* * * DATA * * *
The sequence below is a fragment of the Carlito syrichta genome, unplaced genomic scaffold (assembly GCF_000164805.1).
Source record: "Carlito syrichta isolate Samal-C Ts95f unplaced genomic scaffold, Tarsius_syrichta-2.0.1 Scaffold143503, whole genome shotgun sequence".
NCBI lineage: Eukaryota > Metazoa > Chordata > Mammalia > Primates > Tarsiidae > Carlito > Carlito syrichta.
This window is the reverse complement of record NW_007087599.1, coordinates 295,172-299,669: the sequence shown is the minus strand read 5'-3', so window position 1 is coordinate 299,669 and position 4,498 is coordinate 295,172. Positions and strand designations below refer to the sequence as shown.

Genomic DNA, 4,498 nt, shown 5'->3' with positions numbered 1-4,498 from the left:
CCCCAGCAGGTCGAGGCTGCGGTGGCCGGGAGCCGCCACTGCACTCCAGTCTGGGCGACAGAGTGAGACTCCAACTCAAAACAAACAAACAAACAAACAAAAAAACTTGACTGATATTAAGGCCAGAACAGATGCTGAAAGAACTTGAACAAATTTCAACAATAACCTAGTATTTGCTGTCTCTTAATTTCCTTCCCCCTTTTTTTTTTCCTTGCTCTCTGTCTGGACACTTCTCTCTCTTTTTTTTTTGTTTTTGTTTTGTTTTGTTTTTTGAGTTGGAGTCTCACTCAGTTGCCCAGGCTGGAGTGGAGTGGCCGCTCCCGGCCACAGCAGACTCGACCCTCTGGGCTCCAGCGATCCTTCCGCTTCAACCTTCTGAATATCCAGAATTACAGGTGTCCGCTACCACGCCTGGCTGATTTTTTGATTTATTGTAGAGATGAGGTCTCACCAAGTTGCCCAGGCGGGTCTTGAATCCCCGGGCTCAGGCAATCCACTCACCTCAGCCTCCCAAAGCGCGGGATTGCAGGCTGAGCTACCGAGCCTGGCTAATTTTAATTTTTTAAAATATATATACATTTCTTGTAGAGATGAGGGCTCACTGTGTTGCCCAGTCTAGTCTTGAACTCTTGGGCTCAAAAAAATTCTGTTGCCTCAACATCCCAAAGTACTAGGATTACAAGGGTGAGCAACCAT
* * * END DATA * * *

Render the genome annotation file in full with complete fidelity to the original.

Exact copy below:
The sequence below is a fragment of the Carlito syrichta genome, unplaced genomic scaffold (assembly GCF_000164805.1).
Source record: "Carlito syrichta isolate Samal-C Ts95f unplaced genomic scaffold, Tarsius_syrichta-2.0.1 Scaffold143503, whole genome shotgun sequence".
NCBI lineage: Eukaryota > Metazoa > Chordata > Mammalia > Primates > Tarsiidae > Carlito > Carlito syrichta.
This window is the reverse complement of record NW_007087599.1, coordinates 295,172-299,669: the sequence shown is the minus strand read 5'-3', so window position 1 is coordinate 299,669 and position 4,498 is coordinate 295,172. Positions and strand designations below refer to the sequence as shown.

Genomic DNA, 4,498 nt, shown 5'->3' with positions numbered 1-4,498 from the left:
CCCCAGCAGGTCGAGGCTGCGGTGGCCGGGAGCCGCCACTGCACTCCAGTCTGGGCGACAGAGTGAGACTCCAACTCAAAACAAACAAACAAACAAACAAAAAAACTTGACTGATATTAAGGCCAGAACAGATGCTGAAAGAACTTGAACAAATTTCAACAATAACCTAGTATTTGCTGTCTCTTAATTTCCTTCCCCCTTTTTTTTTTCCTTGCTCTCTGTCTGGACACTTCTCTCTCTTTTTTTTTTGTTTTTGTTTTGTTTTGTTTTTTGAGTTGGAGTCTCACTCAGTTGCCCAGGCTGGAGTGGAGTGGCCGCTCCCGGCCACAGCAGACTCGACCCTCTGGGCTCCAGCGATCCTTCCGCTTCAACCTTCTGAATATCCAGAATTACAGGTGTCCGCTACCACGCCTGGCTGATTTTTTGATTTATTGTAGAGATGAGGTCTCACCAAGTTGCCCAGGCGGGTCTTGAATCCCCGGGCTCAGGCAATCCACTCACCTCAGCCTCCCAAAGCGCGGGATTGCAGGCTGAGCTACCGAGCCTGGCTAATTTTAATTTTTTAAAATATATATACATTTCTTGTAGAGATGAGGGCTCACTGTGTTGCCCAGTCTAGTCTTGAACTCTTGGGCTCAAAAAAATTCTGTTGCCTCAACATCCCAAAGTACTAGGATTACAAGGGTGAGCAACCAT